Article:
Written by Ceasar Bautista

2010/08/16 at 01:11

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Prioritizing Targets

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Not sure where this belongs exactly yet, but I figured it was worth mentioning. In regards to all of these Hit Points and Damage things, there is a way to prioritize which targets you take out besides what’s most convenient and it’s simple really: Determine which unit is dealing the most damage per hit point, and kill him first.

Take for example, Halo 3. Consider you encounter the two enemies above simultaneously. The one on the left is called a Hunter, armed with a large Assault Cannon, and on the right is a Grunt, armed with a Fuel Rod Cannon. Both weapons are extremely dangerous. However, the Hunter is very difficult to kill, possessing thick armor and a large metallic shield on his left arm which no projectile can penetrate, while the Grunt is very easy to kill, possessing no armor and very little hit points.

The decision before you is this: To target the Hunter first and attempt to dodge both weapons while attempting to find a weak spot in its armor,  or to shoot at the Grunt and kill him quickly and then to fight the Hunter alone. Not much of a choice unless you like a challenge.

Mathematics tell us to take exactly the same course of action in RTS battles. Put simply, to figure out which unit to strike first, determine the DPS of all enemy units and divide it by their hit points and then strike the unit which has the highest result. Usually though, this is intuitively obvious.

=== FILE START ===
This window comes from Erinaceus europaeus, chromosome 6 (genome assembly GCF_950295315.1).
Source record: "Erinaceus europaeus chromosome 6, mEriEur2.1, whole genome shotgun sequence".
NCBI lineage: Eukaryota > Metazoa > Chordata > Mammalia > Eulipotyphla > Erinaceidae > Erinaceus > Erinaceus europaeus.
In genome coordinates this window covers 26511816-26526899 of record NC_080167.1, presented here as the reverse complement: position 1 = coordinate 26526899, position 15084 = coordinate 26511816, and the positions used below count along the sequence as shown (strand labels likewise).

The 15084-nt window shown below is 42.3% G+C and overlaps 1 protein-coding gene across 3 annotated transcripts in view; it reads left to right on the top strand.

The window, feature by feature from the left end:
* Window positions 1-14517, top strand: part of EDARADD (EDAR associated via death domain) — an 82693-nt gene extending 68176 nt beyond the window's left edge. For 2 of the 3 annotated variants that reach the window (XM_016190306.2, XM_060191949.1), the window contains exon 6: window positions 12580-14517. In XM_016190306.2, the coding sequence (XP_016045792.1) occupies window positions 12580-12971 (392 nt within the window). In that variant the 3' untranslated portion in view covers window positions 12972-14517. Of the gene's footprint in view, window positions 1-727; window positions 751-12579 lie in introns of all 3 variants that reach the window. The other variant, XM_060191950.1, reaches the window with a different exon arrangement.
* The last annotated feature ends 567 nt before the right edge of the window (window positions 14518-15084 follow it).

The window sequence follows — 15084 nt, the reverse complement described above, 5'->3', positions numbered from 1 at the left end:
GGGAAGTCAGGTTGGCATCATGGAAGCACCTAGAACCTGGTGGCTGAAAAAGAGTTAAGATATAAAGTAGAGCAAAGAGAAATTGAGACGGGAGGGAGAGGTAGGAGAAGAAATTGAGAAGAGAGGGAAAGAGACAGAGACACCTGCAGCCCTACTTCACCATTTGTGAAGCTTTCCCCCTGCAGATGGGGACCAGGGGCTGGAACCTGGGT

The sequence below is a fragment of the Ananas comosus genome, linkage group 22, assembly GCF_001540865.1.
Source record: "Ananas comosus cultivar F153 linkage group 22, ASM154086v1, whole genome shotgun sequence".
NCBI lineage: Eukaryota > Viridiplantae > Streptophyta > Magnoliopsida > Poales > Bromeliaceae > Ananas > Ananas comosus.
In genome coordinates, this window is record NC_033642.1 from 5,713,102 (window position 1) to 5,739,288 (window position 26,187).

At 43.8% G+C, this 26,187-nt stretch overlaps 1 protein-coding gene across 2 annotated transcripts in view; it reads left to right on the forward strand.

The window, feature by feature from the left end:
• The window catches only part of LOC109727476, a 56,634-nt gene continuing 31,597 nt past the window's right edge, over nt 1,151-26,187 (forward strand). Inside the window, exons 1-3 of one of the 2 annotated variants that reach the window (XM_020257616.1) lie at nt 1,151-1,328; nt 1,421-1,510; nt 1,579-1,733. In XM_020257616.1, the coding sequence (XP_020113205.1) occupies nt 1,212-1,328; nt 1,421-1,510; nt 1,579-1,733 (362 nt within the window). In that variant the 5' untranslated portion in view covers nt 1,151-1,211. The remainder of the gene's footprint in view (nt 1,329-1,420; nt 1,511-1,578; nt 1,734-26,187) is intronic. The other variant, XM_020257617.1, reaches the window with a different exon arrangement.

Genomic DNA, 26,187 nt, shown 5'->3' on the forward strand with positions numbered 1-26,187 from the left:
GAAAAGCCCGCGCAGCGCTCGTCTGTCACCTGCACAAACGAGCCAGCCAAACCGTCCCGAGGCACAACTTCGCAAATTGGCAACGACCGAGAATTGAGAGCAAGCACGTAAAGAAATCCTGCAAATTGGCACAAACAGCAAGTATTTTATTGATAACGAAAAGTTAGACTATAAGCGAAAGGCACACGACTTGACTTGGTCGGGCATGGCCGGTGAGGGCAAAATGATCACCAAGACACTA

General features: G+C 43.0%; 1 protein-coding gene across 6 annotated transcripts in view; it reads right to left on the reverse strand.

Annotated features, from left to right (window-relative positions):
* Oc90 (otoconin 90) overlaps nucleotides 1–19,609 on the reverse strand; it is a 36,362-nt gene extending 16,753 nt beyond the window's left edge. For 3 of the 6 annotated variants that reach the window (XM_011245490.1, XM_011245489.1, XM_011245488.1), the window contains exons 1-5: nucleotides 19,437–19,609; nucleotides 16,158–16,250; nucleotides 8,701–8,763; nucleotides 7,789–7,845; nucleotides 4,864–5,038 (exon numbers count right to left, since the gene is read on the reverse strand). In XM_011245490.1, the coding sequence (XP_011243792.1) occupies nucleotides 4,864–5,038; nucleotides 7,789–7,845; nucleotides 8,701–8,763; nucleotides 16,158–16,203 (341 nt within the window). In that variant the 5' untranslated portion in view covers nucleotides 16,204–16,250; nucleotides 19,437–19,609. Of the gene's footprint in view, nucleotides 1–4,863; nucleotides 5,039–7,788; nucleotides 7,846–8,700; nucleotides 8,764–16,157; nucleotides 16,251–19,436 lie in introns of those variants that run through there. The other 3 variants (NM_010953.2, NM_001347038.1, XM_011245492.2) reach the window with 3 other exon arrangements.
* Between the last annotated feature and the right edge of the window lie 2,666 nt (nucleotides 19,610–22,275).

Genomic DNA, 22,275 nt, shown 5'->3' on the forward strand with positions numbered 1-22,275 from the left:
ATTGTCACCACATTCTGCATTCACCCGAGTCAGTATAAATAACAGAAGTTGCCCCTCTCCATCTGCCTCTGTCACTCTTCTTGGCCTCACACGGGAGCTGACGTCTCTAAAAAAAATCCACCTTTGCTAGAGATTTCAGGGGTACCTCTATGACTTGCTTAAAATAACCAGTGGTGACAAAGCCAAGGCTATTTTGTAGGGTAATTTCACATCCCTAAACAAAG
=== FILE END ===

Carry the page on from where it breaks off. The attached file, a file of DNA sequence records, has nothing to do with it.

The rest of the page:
Factor in Capital

In strategy games though, there is also capital. That is, while in most cases a damaged unit can be regenerated or repaired, sometimes even for no cost besides time, a dead unit stays dead, and is a permanent loss of resources. With this in mind, the priority can shift to striking the unit with the highest cost to hit point ratio.

Ultimately, it comes down to whether or not you can successfully ensure a kill. If it’s not possible, then it’s best to prioritize by damage to health ratios in order to preserve the hit points of your force. Otherwise, it’s significantly better to take out what you can and then regenerate your units before fighting again on much less level ground.

Why Cheap Units Are Still Useful

The idea of worrying about capital losses usually means trying to invest minimally in weak units since they die very easily. I’ve often wondered if I should make a new formula to adjust for this problem, making expensive units less and less cost effective. I think though that cheap units are underestimated. The one power that they have over their more expensive counterparts is that they can be in multiple places at once. Utilized correctly, this feature can overwork an enemy defense and allow you to penetrate where a more expensive force couldn’t. (The trick is to set it up so that the cheap provides provide an extra kick for your other more expensive units, making each one more powerful individually, and then striking the enemy. He’ll be unable to divert his resources as necessary since they are all centralized in expensive units.) However, this is based off of my experiences with Naval Commander, which accidentally was balanced “incorrectly” since the attack mechanism would choose a random target in range instead of focusing on the weak units, effectively making the strength of units scale linearly. I’ll have to play with the idea a little more in the future.

Written by Ceasar Bautista

2010/06/21 at 23:56

Flanking – Part 1